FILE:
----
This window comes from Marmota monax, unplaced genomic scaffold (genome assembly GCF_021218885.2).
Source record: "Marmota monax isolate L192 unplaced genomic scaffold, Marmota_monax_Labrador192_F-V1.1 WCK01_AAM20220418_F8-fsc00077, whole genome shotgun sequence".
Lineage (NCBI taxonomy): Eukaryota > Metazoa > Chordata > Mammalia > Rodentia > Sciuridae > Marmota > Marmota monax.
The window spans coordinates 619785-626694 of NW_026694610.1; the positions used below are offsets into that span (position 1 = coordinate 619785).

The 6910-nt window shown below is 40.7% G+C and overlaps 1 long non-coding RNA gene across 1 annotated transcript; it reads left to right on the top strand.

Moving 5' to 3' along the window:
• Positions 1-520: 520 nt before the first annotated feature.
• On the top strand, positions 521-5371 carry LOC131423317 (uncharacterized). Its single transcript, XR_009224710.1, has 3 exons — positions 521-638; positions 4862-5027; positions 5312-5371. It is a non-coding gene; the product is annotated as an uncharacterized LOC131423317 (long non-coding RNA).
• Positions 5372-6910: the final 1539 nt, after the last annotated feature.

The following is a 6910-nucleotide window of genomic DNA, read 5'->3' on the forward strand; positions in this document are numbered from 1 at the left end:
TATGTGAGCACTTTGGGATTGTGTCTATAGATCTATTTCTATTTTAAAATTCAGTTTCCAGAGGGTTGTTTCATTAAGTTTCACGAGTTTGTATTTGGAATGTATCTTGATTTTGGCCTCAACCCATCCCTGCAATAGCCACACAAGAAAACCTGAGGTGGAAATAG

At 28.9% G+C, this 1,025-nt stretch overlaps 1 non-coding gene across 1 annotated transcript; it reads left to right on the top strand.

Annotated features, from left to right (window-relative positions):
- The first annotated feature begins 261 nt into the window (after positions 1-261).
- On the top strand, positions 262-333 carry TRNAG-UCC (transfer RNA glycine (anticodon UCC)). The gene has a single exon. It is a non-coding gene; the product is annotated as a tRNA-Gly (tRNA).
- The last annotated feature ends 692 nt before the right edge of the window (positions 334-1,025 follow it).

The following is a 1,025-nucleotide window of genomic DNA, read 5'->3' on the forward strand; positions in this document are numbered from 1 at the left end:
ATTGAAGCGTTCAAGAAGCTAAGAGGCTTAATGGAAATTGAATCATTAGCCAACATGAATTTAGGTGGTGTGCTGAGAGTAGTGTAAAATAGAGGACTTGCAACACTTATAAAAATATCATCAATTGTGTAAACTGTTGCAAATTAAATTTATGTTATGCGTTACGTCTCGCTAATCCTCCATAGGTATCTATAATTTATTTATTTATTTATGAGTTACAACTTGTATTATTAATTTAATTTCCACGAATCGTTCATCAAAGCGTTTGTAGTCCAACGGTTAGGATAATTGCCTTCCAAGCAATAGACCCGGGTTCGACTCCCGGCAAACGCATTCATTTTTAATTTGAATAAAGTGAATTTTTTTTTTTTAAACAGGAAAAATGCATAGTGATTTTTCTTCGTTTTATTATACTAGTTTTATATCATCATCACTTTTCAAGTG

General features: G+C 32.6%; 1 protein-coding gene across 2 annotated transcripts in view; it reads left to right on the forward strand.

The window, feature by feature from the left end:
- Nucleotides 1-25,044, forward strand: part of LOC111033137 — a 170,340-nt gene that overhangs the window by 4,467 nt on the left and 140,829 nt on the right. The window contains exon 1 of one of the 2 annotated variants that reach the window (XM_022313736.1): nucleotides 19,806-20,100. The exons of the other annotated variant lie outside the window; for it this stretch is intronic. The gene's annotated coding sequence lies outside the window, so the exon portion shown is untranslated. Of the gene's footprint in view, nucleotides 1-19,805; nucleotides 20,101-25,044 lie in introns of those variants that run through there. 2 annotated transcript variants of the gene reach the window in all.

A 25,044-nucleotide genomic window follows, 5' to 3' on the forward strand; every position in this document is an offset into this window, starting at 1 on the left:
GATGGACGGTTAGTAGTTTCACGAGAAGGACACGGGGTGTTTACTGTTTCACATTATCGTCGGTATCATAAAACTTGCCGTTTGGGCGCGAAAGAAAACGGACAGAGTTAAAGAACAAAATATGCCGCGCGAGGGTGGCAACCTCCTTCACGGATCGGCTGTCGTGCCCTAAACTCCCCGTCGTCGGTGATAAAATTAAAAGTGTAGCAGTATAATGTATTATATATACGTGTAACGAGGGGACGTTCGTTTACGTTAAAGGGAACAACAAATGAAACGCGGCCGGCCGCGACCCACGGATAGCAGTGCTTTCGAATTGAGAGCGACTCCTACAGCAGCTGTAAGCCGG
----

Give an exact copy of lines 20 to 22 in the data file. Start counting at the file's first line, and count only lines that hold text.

The window, feature by feature from the left end:
- Nucleotides 1-25,044, forward strand: part of LOC111033137 — a 170,340-nt gene that overhangs the window by 4,467 nt on the left and 140,829 nt on the right. The window contains exon 1 of one of the 2 annotated variants that reach the window (XM_022313736.1): nucleotides 19,806-20,100. The exons of the other annotated variant lie outside the window; for it this stretch is intronic. The gene's annotated coding sequence lies outside the window, so the exon portion shown is untranslated. Of the gene's footprint in view, nucleotides 1-19,805; nucleotides 20,101-25,044 lie in introns of those variants that run through there. 2 annotated transcript variants of the gene reach the window in all.

A 25,044-nucleotide genomic window follows, 5' to 3' on the forward strand; every position in this document is an offset into this window, starting at 1 on the left: